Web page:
The American Alpine Club and Access Fund are bringing a team of professional climbers, outdoor industry leaders, and advocacy partners to Capitol Hill.

Time is running out. Scientists predict that the snowcap atop Africa's Kilimanjaro could be gone in only a few years, maybe as early as 2020. And that's only one of the many mountains seeing drastic ice melt linked to climate change.

"My home mountain range in the Indian Peaks Wilderness has had an increasingly smaller snow base depth in the past 10 years," an unnamed Colorado resident wrote as part of the American Alpine Club's climate change story collection. "I have seen the pika populations dwindle, the avalanche seasons and hazards increase substantially, and the alpine ice season decrease."

Policy is one of the ways to fight back, the American Alpine Club (AAC) and Access Fund believe. This week, the nation's top policymakers are meeting with renowned climbers and athletes for the fourth annual Climb the Hill event to talk about climate and lands. 

“Climb the Hill is among our most effective ways to address the issues facing climbers on our nation's public lands," AAC CEO Phil Powers said. "I am extremely pleased that over the years, the teams that make it great have become ever more diverse, dedicated and well-versed in the policy agenda we bring to our nation's decision-makers.”

statistics about climate change and climbers

Statistics show that climbers care deeply about climate change and its impacts on the earth.

Athletes in attendance include Conrad Anker, Alex Honnold, Sasha DiGiulian, and Tommy Caldwell. There will also be representatives from prominent outdoor industry brands, such as Patagonia, Adidas, The North Face, CLIF, Brooklyn Boulders, and REI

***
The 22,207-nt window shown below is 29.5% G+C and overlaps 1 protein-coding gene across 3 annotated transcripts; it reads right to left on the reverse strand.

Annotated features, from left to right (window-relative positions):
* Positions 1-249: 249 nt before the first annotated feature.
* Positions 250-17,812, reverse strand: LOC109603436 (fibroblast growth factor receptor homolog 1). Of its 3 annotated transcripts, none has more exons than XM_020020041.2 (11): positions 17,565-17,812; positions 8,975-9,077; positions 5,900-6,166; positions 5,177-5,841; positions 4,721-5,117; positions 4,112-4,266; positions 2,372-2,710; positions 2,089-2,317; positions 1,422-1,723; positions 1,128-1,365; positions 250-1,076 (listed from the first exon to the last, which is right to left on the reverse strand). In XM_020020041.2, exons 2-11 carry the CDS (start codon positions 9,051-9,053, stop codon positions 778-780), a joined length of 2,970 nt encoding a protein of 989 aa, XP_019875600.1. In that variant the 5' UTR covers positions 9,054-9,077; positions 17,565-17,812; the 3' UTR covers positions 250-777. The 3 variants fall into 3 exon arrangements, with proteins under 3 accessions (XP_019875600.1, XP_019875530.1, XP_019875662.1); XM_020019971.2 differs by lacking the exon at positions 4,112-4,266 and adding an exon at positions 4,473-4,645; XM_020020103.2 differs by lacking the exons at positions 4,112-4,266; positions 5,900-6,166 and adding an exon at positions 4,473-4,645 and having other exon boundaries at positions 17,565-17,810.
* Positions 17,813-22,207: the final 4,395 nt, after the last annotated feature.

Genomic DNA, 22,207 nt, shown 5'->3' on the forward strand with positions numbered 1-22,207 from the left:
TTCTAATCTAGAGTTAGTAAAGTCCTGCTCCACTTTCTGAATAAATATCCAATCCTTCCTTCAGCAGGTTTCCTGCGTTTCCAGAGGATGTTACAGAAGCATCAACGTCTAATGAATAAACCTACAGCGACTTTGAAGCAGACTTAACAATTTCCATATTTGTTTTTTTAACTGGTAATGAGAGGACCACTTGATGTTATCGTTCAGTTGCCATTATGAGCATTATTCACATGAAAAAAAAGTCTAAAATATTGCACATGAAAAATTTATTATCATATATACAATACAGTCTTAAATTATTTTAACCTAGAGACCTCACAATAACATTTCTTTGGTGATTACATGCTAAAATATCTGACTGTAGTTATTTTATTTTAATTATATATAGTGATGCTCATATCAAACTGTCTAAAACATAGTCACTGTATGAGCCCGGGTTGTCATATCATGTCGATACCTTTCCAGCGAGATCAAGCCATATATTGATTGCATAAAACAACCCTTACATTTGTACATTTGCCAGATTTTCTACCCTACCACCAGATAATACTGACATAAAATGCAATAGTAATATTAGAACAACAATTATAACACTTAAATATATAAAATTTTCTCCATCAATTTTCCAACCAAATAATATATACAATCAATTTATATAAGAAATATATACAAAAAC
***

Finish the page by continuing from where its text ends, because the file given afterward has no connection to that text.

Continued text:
For the first time, the nonprofits put together a Diversity Equity Inclusion (DEI) task force for the event. Some of the groups in the mix are Hey Flash Foxy and Brown Girls Climb.

Increasing access to public lands, ensuring environmental protections, and balancing energy policies on public lands are the group's top priorities, specifically including:

  • Regulation and reduced carbon pollution, such as a plan to regulate carbon pollution that reduces burdens on low-income communities while also mitigating the effects of climate change.
  • Protecting the Arctic National Wildlife Refuge
  • Reducing and preventing methane gas emissions.
  • Directing the President to meet the goals of the Paris Climate Agreement.
  • Fund Renewable Energy Research. Adequately fund and support government agencies researching renewableenergy and climate change.

Climb the Hill comes the week after Protect Our Winter's two days of advocacy. While they were there, the House passed a bill to protect the Arctic National Wildlife Refuge from oil and gas exploration. Approval in the Senate is next.

Follow the action on Capitol Hill at ClimbTheHill.org.

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